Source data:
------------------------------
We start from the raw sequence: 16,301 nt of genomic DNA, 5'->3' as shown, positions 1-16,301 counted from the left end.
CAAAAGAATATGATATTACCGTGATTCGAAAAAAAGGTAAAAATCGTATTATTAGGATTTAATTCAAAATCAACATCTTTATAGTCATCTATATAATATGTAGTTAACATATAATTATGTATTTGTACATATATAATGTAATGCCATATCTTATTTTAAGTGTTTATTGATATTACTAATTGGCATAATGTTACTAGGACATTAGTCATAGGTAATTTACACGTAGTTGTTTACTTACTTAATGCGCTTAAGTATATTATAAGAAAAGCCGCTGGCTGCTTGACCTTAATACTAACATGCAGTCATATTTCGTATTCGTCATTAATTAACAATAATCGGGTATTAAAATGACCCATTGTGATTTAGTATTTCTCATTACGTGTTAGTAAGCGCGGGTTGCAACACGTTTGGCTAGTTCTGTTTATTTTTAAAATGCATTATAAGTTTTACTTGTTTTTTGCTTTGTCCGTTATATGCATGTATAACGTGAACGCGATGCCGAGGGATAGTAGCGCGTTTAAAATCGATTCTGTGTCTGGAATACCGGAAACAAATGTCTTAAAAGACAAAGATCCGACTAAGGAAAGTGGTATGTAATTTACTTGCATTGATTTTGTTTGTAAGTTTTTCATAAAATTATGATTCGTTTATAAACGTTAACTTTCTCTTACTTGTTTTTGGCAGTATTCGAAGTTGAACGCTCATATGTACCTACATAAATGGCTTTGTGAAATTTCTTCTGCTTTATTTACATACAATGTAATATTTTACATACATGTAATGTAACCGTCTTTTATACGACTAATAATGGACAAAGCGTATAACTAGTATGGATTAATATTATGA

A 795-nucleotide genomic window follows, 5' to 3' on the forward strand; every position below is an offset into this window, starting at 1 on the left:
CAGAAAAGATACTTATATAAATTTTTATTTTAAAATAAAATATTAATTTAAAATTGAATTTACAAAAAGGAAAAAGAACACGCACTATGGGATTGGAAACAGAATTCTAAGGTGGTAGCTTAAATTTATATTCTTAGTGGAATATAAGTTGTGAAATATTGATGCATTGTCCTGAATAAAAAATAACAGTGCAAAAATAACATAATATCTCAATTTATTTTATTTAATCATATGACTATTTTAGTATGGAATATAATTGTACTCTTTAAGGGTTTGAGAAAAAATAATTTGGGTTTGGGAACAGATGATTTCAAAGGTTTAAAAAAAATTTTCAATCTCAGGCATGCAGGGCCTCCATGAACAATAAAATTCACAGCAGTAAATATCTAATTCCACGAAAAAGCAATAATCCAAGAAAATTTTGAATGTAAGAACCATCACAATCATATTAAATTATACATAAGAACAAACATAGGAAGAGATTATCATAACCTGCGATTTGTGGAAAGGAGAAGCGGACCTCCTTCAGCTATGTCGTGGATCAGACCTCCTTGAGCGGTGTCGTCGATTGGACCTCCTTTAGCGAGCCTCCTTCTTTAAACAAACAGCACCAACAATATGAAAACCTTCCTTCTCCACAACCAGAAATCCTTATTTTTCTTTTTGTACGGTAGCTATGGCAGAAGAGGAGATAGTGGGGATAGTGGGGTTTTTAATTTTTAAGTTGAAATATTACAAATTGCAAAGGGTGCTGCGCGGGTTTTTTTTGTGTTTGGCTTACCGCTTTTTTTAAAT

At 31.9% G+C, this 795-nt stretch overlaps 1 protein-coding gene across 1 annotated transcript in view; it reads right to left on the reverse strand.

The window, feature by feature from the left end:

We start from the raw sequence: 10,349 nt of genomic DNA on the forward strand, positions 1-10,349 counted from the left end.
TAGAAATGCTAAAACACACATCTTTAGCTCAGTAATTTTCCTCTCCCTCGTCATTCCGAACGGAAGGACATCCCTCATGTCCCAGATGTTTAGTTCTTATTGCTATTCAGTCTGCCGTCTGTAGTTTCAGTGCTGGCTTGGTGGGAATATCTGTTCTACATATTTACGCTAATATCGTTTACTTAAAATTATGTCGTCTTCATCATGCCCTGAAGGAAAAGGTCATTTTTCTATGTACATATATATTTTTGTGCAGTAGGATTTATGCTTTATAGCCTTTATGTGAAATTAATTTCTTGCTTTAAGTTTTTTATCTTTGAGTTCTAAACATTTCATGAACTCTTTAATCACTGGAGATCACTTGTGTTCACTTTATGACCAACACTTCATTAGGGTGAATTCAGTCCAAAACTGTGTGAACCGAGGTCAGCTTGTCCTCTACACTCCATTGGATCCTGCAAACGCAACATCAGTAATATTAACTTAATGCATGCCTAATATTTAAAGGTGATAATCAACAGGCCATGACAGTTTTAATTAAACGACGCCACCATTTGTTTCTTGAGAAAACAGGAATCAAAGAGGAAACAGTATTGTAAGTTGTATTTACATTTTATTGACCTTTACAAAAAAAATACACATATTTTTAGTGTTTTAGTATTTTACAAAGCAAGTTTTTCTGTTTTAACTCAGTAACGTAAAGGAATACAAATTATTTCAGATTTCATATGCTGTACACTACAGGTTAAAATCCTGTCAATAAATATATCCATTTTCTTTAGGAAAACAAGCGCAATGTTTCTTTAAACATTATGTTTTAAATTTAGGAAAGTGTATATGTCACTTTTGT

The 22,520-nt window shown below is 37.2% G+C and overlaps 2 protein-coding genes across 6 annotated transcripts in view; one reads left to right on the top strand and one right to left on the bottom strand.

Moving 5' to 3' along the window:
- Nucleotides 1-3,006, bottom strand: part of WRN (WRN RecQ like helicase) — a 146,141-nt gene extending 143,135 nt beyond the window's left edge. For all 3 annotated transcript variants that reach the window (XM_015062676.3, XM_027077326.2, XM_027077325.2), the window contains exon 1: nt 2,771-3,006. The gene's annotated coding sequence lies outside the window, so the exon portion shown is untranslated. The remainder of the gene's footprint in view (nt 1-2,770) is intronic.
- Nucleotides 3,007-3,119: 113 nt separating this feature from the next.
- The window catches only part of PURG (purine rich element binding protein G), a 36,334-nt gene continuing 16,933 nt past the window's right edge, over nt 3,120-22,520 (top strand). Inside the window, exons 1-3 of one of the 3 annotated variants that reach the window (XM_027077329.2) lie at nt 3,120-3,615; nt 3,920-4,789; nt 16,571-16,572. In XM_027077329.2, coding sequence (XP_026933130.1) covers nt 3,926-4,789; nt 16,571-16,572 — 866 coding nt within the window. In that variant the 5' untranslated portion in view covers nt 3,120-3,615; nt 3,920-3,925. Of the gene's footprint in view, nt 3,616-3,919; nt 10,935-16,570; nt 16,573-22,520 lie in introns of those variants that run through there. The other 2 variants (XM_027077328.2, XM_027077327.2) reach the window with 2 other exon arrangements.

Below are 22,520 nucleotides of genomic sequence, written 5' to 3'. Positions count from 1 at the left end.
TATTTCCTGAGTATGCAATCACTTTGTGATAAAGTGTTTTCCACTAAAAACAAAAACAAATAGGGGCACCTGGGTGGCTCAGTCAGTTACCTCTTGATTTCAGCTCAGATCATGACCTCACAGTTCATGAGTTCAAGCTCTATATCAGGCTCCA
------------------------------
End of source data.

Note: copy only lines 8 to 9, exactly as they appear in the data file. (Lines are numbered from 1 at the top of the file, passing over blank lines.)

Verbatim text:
TAGAAATGCTAAAACACACATCTTTAGCTCAGTAATTTTCCTCTCCCTCGTCATTCCGAACGGAAGGACATCCCTCATGTCCCAGATGTTTAGTTCTTATTGCTATTCAGTCTGCCGTCTGTAGTTTCAGTGCTGGCTTGGTGGGAATATCTGTTCTACATATTTACGCTAATATCGTTTACTTAAAATTATGTCGTCTTCATCATGCCCTGAAGGAAAAGGTCATTTTTCTATGTACATATATATTTTTGTGCAGTAGGATTTATGCTTTATAGCCTTTATGTGAAATTAATTTCTTGCTTTAAGTTTTTTATCTTTGAGTTCTAAACATTTCATGAACTCTTTAATCACTGGAGATCACTTGTGTTCACTTTATGACCAACACTTCATTAGGGTGAATTCAGTCCAAAACTGTGTGAACCGAGGTCAGCTTGTCCTCTACACTCCATTGGATCCTGCAAACGCAACATCAGTAATATTAACTTAATGCATGCCTAATATTTAAAGGTGATAATCAACAGGCCATGACAGTTTTAATTAAACGACGCCACCATTTGTTTCTTGAGAAAACAGGAATCAAAGAGGAAACAGTATTGTAAGTTGTATTTACATTTTATTGACCTTTACAAAAAAAATACACATATTTTTAGTGTTTTAGTATTTTACAAAGCAAGTTTTTCTGTTTTAACTCAGTAACGTAAAGGAATACAAATTATTTCAGATTTCATATGCTGTACACTACAGGTTAAAATCCTGTCAATAAATATATCCATTTTCTTTAGGAAAACAAGCGCAATGTTTCTTTAAACATTATGTTTTAAATTTAGGAAAGTGTATATGTCACTTTTGT

The 22,520-nt window shown below is 37.2% G+C and overlaps 2 protein-coding genes across 6 annotated transcripts in view; one reads left to right on the top strand and one right to left on the bottom strand.